Modelling sustainable land uses at the landscape-scale in the Colombian Amazon region

Colombia is in the process of the implementation of the Peace Agreement signed in 2016. Lack of governmental presence, unsustainable land use patterns, and land grabbing have caused a 40% increase in deforestation. This project brings together a multidisciplinary team of research experts led by Heriot Watt University and the Amazonian Scientific Research Institute – SINCHI in Colombia.  

The project team has used big data analysis together with economic techniques to merge existing environmental, socioeconomic, and agroforestry monitoring datasets from SINCHI into a new and integrated dataset facilitating policy evaluation of the land use alternatives.  

Map by Sinchi showing deforestation in the Colombian Amazon rainforest in 2012. Red shows intensive deforestation, light green shows deforestation rapid progress, and green remaining the primary forest. Note encroachment of deforestation from the foothills of the Andean mountain range, a corridor with dense urbanisation, along rivers into the center of the forest. Areas of extensive fragmentation of intact forest are identified by light green regions. These regions have a large potential to become intensely forested (red) in the near future, to connect with other current areas of intense deforestation. Stopping this negative trend is at the heart of this project, by offering economically viable alternatives that maintain the forest. 

Several conservation mechanisms had previously been developed, including agroforestry agreements with local farmers.  The data analysis techniques allowed an effective evaluation to be made of the impact of these tools. The research has had an initial level of impact strengthening SINCHI capacity for data collection and information inputs, organisation, and management. The new model, once fully developed, established, and validated, holds the key to replacing current land use with sustainable and economically viable development.  Co-designed in collaboration with farmers, it has the potential to reduce deforestation from farm to landscape level.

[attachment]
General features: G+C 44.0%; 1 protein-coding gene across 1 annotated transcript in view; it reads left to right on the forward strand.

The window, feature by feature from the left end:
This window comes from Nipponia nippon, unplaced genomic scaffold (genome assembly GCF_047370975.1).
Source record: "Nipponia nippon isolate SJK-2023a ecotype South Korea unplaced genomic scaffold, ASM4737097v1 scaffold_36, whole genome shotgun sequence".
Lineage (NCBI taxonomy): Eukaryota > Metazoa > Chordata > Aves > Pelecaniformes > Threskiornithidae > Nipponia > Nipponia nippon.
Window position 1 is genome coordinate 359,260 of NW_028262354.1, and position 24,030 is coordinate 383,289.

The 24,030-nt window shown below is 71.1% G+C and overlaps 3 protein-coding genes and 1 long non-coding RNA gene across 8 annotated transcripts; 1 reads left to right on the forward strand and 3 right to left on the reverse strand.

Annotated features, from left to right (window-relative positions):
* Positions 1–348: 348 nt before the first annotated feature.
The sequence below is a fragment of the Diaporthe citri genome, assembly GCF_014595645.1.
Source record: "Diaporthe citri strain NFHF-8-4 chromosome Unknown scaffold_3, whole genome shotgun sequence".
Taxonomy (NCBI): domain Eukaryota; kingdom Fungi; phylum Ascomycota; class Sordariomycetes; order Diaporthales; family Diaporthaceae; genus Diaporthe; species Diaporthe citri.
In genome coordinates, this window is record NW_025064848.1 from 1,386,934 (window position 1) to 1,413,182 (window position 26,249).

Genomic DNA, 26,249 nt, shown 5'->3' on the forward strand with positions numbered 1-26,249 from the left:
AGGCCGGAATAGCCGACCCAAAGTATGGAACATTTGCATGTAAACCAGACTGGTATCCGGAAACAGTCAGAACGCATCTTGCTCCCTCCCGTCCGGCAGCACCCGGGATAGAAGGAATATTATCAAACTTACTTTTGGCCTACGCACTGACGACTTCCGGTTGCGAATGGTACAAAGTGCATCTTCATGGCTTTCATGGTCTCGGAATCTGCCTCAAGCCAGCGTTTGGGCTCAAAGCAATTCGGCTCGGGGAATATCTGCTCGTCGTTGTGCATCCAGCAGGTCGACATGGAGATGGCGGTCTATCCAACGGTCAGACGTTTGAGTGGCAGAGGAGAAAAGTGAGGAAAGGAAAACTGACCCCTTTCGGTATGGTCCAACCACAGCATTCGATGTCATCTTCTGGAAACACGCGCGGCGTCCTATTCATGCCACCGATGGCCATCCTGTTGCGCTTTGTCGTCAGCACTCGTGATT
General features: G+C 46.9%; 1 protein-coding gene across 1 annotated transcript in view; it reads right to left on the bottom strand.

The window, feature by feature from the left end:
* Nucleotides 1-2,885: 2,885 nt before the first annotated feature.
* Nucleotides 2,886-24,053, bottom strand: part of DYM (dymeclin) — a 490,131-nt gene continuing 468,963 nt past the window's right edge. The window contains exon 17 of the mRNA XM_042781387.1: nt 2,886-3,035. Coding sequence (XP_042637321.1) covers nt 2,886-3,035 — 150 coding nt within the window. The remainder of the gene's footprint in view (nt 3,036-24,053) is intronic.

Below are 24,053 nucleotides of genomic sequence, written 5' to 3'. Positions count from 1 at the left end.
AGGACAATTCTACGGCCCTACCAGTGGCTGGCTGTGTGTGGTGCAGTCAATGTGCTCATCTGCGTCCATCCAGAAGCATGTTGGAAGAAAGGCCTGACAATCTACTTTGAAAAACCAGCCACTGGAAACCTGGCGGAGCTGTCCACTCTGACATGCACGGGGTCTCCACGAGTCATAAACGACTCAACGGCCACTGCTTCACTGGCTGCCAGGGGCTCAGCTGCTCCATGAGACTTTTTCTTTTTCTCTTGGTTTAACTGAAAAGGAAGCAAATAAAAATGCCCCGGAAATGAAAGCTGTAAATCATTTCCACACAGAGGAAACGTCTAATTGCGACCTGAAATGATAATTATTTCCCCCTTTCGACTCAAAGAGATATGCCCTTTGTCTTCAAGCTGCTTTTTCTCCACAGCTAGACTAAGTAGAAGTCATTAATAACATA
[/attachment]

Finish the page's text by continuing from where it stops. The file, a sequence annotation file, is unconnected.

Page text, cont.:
Networking activities were key for the development of the project, including academic exchange visits to SINCHI in Colombia to deliver a two-day capacity building workshop on data management, treatment effects, production functions and environment valuation. Staff from SINCHI visited HWU for capacity building and training internship. 

Future plans of the Project Team are ‘to extend the work to a formal economic model of land use, which includes the study of the determinants of different types of land uses in the Amazonian region and the direct and indirect effects of it on the sustainable development of the region’.  

The research has improved the monitoring and planning in SINCHI and also had a significant political impact contributing to the fulfillment of one of the main points of the Peace Agreement. 

Marco Ehrlich, Deputy Director for Science and Technology, SINCHI said:

‘It was a great honour for SINCHI to partner with HWU in this project. It represented for the Institute a significant contribution in our efforts to protect and sustainably use this globally important biome for the inhabitant’s benefit and the planet in general. This project was a unique opportunity to share research efforts and collaborate with a top academic institution from the UK and generate innovative solutions and creative models capable of addressing the many problems and challenges confronting the largest and most biodiverse forest on Earth’

Prof Thomas Wagner

Prof Arnab Bhattacharjee

Dr Claudia Aravena

Dr Nadia Taou

Mr Mustapha Mohammed Wasseja, PhD/RA

This project was funded by the Global Challenges Research Fund (GCRF) via the Scottish Funding Council (SFC).